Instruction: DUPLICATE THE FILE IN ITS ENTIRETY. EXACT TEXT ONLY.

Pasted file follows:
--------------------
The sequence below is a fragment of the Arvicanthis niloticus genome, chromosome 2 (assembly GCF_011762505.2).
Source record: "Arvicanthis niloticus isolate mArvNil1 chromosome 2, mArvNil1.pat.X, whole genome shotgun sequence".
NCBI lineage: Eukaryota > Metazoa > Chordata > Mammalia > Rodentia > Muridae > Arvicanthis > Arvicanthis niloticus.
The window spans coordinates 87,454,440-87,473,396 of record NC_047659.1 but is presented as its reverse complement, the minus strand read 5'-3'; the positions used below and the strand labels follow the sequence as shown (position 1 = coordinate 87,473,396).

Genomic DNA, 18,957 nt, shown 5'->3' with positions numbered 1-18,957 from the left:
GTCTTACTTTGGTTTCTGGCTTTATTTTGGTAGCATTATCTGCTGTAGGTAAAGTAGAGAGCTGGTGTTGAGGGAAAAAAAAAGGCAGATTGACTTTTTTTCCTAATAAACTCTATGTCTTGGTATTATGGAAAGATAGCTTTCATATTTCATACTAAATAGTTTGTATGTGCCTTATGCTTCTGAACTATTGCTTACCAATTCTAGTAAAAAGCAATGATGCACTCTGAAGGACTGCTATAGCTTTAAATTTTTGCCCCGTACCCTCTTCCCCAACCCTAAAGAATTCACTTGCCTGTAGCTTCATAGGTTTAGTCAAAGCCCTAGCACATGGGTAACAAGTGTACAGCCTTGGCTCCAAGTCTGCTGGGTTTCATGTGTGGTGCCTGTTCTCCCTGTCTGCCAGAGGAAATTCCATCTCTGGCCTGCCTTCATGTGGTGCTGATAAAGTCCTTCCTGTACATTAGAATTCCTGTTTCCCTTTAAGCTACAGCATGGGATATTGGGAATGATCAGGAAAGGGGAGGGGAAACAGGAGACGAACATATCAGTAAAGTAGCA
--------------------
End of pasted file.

The sequence below is a fragment of the Arvicanthis niloticus genome, chromosome 2 (assembly GCF_011762505.2).
Source record: "Arvicanthis niloticus isolate mArvNil1 chromosome 2, mArvNil1.pat.X, whole genome shotgun sequence".
NCBI lineage: Eukaryota > Metazoa > Chordata > Mammalia > Rodentia > Muridae > Arvicanthis > Arvicanthis niloticus.
The window spans coordinates 87,454,440-87,473,396 of record NC_047659.1 but is presented as its reverse complement, the minus strand read 5'-3'; the positions used below and the strand labels follow the sequence as shown (position 1 = coordinate 87,473,396).

Genomic DNA, 18,957 nt, shown 5'->3' with positions numbered 1-18,957 from the left:
GTCTTACTTTGGTTTCTGGCTTTATTTTGGTAGCATTATCTGCTGTAGGTAAAGTAGAGAGCTGGTGTTGAGGGAAAAAAAAAGGCAGATTGACTTTTTTTCCTAATAAACTCTATGTCTTGGTATTATGGAAAGATAGCTTTCATATTTCATACTAAATAGTTTGTATGTGCCTTATGCTTCTGAACTATTGCTTACCAATTCTAGTAAAAAGCAATGATGCACTCTGAAGGACTGCTATAGCTTTAAATTTTTGCCCCGTACCCTCTTCCCCAACCCTAAAGAATTCACTTGCCTGTAGCTTCATAGGTTTAGTCAAAGCCCTAGCACATGGGTAACAAGTGTACAGCCTTGGCTCCAAGTCTGCTGGGTTTCATGTGTGGTGCCTGTTCTCCCTGTCTGCCAGAGGAAATTCCATCTCTGGCCTGCCTTCATGTGGTGCTGATAAAGTCCTTCCTGTACATTAGAATTCCTGTTTCCCTTTAAGCTACAGCATGGGATATTGGGAATGATCAGGAAAGGGGAGGGGAAACAGGAGACGAACATATCAGTAAAGTAGCA